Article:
Category Archives: Emotions & Money

The Twelve Temptations

These may seem like good ideas on the surface, but they're really recipes for disaster.Most of us have been (or will be) tempted to do one or more of the following things during some point of our financial lives. These are all really common things to do with money.

Unfortunately, while they usually seem like good ideas on the surface, all too often they’re recipes for disaster. Here are twelve money temptations to avoid.

1. Using money to meet your emotional needs.

While no one wakes up one day and says, “Hey, I think I’ll go out and buy something to meet my emotional needs” it’s not uncommon to think things like “I’m bored, maybe I’ll go shopping” or “I’ve had a hard week, I deserve this new video game.”

The problem with using money to meet your emotional needs is twofold: it doesn’t work (except on a very temporary basis) and it leaves you with less money (money that you could probably better use elsewhere). » Read more

One Dollar, Two Dollars, Three Dollars, Four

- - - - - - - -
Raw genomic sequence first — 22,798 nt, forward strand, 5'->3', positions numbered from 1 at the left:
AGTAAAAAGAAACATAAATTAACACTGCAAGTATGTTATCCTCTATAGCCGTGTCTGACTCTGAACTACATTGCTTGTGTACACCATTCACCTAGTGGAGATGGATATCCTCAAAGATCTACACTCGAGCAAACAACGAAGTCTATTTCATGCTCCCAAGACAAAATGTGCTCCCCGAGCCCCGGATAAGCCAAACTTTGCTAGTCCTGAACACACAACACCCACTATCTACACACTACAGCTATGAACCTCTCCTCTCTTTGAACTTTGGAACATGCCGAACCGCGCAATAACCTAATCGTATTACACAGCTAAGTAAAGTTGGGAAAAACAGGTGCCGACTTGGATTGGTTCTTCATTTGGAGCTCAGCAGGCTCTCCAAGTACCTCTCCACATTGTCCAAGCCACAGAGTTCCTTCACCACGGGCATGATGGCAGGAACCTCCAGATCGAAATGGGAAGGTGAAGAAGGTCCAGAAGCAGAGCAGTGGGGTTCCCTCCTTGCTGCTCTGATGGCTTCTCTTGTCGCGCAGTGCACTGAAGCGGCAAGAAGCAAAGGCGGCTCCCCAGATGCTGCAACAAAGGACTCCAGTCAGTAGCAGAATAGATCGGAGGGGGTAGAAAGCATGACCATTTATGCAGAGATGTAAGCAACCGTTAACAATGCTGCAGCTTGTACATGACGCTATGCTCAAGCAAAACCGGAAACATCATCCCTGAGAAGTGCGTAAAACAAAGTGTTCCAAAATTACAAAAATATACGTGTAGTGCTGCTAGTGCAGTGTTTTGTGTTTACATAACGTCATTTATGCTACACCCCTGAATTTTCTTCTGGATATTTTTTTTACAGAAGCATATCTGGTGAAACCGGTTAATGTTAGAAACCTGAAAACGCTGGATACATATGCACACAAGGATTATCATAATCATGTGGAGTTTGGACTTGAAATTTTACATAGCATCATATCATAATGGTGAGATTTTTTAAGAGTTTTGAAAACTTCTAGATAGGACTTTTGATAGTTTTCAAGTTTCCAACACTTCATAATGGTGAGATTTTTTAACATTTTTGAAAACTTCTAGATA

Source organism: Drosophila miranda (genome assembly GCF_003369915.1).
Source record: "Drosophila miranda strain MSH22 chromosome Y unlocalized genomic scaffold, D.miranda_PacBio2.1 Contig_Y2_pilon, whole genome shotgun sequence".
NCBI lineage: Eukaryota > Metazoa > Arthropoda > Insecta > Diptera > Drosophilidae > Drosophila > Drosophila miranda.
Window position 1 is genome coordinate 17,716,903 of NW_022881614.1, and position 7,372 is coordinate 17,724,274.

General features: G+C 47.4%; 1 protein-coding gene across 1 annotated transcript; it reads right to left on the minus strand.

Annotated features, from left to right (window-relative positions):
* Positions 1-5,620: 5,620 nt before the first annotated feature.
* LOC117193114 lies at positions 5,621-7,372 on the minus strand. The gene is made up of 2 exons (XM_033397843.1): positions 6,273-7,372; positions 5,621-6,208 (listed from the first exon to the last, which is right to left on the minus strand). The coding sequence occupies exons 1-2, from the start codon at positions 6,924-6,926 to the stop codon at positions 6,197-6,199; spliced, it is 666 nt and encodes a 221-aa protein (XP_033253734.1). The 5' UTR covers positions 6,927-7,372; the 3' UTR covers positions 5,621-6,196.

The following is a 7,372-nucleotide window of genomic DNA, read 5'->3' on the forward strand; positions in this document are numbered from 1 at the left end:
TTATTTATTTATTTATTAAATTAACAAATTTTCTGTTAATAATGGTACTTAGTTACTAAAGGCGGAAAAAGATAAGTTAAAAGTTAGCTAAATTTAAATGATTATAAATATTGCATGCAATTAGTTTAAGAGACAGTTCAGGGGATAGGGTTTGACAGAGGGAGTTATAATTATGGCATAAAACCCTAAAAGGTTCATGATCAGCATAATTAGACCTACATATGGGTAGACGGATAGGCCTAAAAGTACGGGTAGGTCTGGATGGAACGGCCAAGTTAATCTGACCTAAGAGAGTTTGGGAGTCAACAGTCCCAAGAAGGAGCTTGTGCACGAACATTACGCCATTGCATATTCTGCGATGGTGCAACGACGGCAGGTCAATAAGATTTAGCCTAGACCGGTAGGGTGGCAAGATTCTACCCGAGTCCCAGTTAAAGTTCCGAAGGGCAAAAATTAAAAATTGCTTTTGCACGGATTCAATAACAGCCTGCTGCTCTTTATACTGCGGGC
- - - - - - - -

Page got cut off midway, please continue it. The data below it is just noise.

What would happen if we really made every dollar count?I heard a radio ad that started out in a very serious-sounding tone with, “In these economic times, every dollar counts.”

I couldn’t help but blurt out, “Doesn’t every dollar always count!?”

Now, of course I knew what they meant: Times are tough, use your money wisely, buy our stuff.

But that isn’t the point. The point is, we often don’t use every dollar wisely. Often this is unconscious. » Read more

Perfection is Overrated

Why perfection is overrated when it comes to your money -- and your lifeHave you ever gotten that “Tell me about one of your weaknesses” question during an interview?

“I tend to be a perfectionist” is one of the standard answers.

That answer is meant to emphasize that you work really hard to do a good job, but the truth is, the idea of perfection is overrated.

Especially when it comes to your money. » Read more

Release Yourself from the Either-Or Trap

It can be easy to forget that there are usually more than two options.It can be easy to forget that there are usually more than two options when faced with a big decision or even just a question.

This was brought home to me during a simple conversation.

My husband was looking for a particular book on our shelves and asked, “Is it a paperback or a hardback?”.

I jokingly replied with “yes” because I had no idea, but then realized how often questions and decisions are presented as an either-or choice as a matter of course. » Read more

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